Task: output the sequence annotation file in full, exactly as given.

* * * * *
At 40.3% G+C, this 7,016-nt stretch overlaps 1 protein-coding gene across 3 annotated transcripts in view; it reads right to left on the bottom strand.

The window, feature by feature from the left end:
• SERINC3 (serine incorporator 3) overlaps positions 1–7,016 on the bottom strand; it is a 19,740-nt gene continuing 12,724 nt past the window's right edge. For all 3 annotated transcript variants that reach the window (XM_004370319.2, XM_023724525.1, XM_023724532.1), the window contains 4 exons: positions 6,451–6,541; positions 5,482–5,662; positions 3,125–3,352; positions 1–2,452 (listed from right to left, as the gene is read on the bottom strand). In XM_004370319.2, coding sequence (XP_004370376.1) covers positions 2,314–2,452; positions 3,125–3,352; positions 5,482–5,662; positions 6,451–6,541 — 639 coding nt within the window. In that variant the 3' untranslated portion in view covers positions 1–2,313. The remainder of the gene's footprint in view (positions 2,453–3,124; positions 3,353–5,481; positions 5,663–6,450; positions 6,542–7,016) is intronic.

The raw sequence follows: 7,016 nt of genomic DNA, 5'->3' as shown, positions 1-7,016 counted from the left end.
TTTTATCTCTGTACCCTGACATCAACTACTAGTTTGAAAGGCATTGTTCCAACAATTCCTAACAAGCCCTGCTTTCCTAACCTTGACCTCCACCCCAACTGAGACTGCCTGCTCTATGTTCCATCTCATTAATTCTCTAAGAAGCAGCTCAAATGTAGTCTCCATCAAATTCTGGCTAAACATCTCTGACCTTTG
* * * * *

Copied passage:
At 40.3% G+C, this 7,016-nt stretch overlaps 1 protein-coding gene across 3 annotated transcripts in view; it reads right to left on the bottom strand.

The window, feature by feature from the left end:
• SERINC3 (serine incorporator 3) overlaps positions 1–7,016 on the bottom strand; it is a 19,740-nt gene continuing 12,724 nt past the window's right edge. For all 3 annotated transcript variants that reach the window (XM_004370319.2, XM_023724525.1, XM_023724532.1), the window contains 4 exons: positions 6,451–6,541; positions 5,482–5,662; positions 3,125–3,352; positions 1–2,452 (listed from right to left, as the gene is read on the bottom strand). In XM_004370319.2, coding sequence (XP_004370376.1) covers positions 2,314–2,452; positions 3,125–3,352; positions 5,482–5,662; positions 6,451–6,541 — 639 coding nt within the window. In that variant the 3' untranslated portion in view covers positions 1–2,313. The remainder of the gene's footprint in view (positions 2,453–3,124; positions 3,353–5,481; positions 5,663–6,450; positions 6,542–7,016) is intronic.

The raw sequence follows: 7,016 nt of genomic DNA, 5'->3' as shown, positions 1-7,016 counted from the left end.
TTTTATCTCTGTACCCTGACATCAACTACTAGTTTGAAAGGCATTGTTCCAACAATTCCTAACAAGCCCTGCTTTCCTAACCTTGACCTCCACCCCAACTGAGACTGCCTGCTCTATGTTCCATCTCATTAATTCTCTAAGAAGCAGCTCAAATGTAGTCTCCATCAAATTCTGGCTAAACATCTCTGACCTTTG